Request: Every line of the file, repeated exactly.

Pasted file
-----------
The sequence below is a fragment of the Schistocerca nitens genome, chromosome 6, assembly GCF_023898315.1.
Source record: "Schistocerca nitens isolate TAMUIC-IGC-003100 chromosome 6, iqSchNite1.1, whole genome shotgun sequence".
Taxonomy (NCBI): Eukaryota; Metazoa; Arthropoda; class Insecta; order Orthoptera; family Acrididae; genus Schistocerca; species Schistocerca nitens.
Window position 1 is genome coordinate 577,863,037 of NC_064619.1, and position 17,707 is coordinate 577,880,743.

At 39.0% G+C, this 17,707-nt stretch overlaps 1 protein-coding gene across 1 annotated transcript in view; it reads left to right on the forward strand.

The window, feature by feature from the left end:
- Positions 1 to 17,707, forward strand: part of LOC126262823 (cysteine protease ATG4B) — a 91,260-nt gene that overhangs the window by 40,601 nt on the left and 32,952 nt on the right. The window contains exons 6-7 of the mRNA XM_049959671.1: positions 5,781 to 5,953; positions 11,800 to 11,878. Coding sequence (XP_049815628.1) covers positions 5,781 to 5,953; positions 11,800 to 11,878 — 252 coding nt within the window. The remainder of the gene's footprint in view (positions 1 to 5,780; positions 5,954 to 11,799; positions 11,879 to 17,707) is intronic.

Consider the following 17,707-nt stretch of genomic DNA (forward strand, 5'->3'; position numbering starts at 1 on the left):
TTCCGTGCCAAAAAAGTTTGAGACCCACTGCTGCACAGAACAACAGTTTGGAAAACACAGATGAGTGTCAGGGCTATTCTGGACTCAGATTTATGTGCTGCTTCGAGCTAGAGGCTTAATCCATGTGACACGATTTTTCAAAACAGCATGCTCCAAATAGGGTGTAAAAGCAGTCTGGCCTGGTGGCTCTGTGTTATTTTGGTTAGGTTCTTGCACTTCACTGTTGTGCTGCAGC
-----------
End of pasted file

The sequence below is a fragment of the Schistocerca nitens genome, chromosome 6, assembly GCF_023898315.1.
Source record: "Schistocerca nitens isolate TAMUIC-IGC-003100 chromosome 6, iqSchNite1.1, whole genome shotgun sequence".
Taxonomy (NCBI): Eukaryota; Metazoa; Arthropoda; class Insecta; order Orthoptera; family Acrididae; genus Schistocerca; species Schistocerca nitens.
Window position 1 is genome coordinate 577,863,037 of NC_064619.1, and position 17,707 is coordinate 577,880,743.

At 39.0% G+C, this 17,707-nt stretch overlaps 1 protein-coding gene across 1 annotated transcript in view; it reads left to right on the forward strand.

The window, feature by feature from the left end:
- Positions 1 to 17,707, forward strand: part of LOC126262823 (cysteine protease ATG4B) — a 91,260-nt gene that overhangs the window by 40,601 nt on the left and 32,952 nt on the right. The window contains exons 6-7 of the mRNA XM_049959671.1: positions 5,781 to 5,953; positions 11,800 to 11,878. Coding sequence (XP_049815628.1) covers positions 5,781 to 5,953; positions 11,800 to 11,878 — 252 coding nt within the window. The remainder of the gene's footprint in view (positions 1 to 5,780; positions 5,954 to 11,799; positions 11,879 to 17,707) is intronic.

Consider the following 17,707-nt stretch of genomic DNA (forward strand, 5'->3'; position numbering starts at 1 on the left):
TTCCGTGCCAAAAAAGTTTGAGACCCACTGCTGCACAGAACAACAGTTTGGAAAACACAGATGAGTGTCAGGGCTATTCTGGACTCAGATTTATGTGCTGCTTCGAGCTAGAGGCTTAATCCATGTGACACGATTTTTCAAAACAGCATGCTCCAAATAGGGTGTAAAAGCAGTCTGGCCTGGTGGCTCTGTGTTATTTTGGTTAGGTTCTTGCACTTCACTGTTGTGCTGCAGC